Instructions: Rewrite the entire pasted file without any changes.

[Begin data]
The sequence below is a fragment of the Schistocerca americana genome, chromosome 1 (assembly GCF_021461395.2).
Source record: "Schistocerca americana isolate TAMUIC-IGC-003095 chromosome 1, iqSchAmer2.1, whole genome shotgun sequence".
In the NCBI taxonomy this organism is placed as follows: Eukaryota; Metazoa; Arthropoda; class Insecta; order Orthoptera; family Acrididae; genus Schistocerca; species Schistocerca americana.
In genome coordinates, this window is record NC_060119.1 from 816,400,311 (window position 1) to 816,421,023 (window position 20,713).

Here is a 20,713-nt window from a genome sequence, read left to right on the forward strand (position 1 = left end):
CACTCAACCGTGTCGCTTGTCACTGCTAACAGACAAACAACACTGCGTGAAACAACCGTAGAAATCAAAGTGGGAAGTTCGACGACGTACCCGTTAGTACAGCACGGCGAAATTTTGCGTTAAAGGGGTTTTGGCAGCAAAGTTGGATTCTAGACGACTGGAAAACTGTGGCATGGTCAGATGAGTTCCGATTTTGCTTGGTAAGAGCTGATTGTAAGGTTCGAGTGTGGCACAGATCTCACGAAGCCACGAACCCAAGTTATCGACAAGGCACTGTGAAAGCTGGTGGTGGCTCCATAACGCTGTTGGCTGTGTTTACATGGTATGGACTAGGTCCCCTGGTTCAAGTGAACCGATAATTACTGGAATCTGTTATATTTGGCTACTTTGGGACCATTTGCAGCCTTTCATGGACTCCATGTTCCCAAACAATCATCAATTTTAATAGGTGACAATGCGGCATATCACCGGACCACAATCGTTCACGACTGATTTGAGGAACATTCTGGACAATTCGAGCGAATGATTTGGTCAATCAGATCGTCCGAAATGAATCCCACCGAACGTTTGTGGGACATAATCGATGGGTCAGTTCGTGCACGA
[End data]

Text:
The sequence below is a fragment of the Schistocerca americana genome, chromosome 1 (assembly GCF_021461395.2).
Source record: "Schistocerca americana isolate TAMUIC-IGC-003095 chromosome 1, iqSchAmer2.1, whole genome shotgun sequence".
In the NCBI taxonomy this organism is placed as follows: Eukaryota; Metazoa; Arthropoda; class Insecta; order Orthoptera; family Acrididae; genus Schistocerca; species Schistocerca americana.
In genome coordinates, this window is record NC_060119.1 from 816,400,311 (window position 1) to 816,421,023 (window position 20,713).

Here is a 20,713-nt window from a genome sequence, read left to right on the forward strand (position 1 = left end):
CACTCAACCGTGTCGCTTGTCACTGCTAACAGACAAACAACACTGCGTGAAACAACCGTAGAAATCAAAGTGGGAAGTTCGACGACGTACCCGTTAGTACAGCACGGCGAAATTTTGCGTTAAAGGGGTTTTGGCAGCAAAGTTGGATTCTAGACGACTGGAAAACTGTGGCATGGTCAGATGAGTTCCGATTTTGCTTGGTAAGAGCTGATTGTAAGGTTCGAGTGTGGCACAGATCTCACGAAGCCACGAACCCAAGTTATCGACAAGGCACTGTGAAAGCTGGTGGTGGCTCCATAACGCTGTTGGCTGTGTTTACATGGTATGGACTAGGTCCCCTGGTTCAAGTGAACCGATAATTACTGGAATCTGTTATATTTGGCTACTTTGGGACCATTTGCAGCCTTTCATGGACTCCATGTTCCCAAACAATCATCAATTTTAATAGGTGACAATGCGGCATATCACCGGACCACAATCGTTCACGACTGATTTGAGGAACATTCTGGACAATTCGAGCGAATGATTTGGTCAATCAGATCGTCCGAAATGAATCCCACCGAACGTTTGTGGGACATAATCGATGGGTCAGTTCGTGCACGA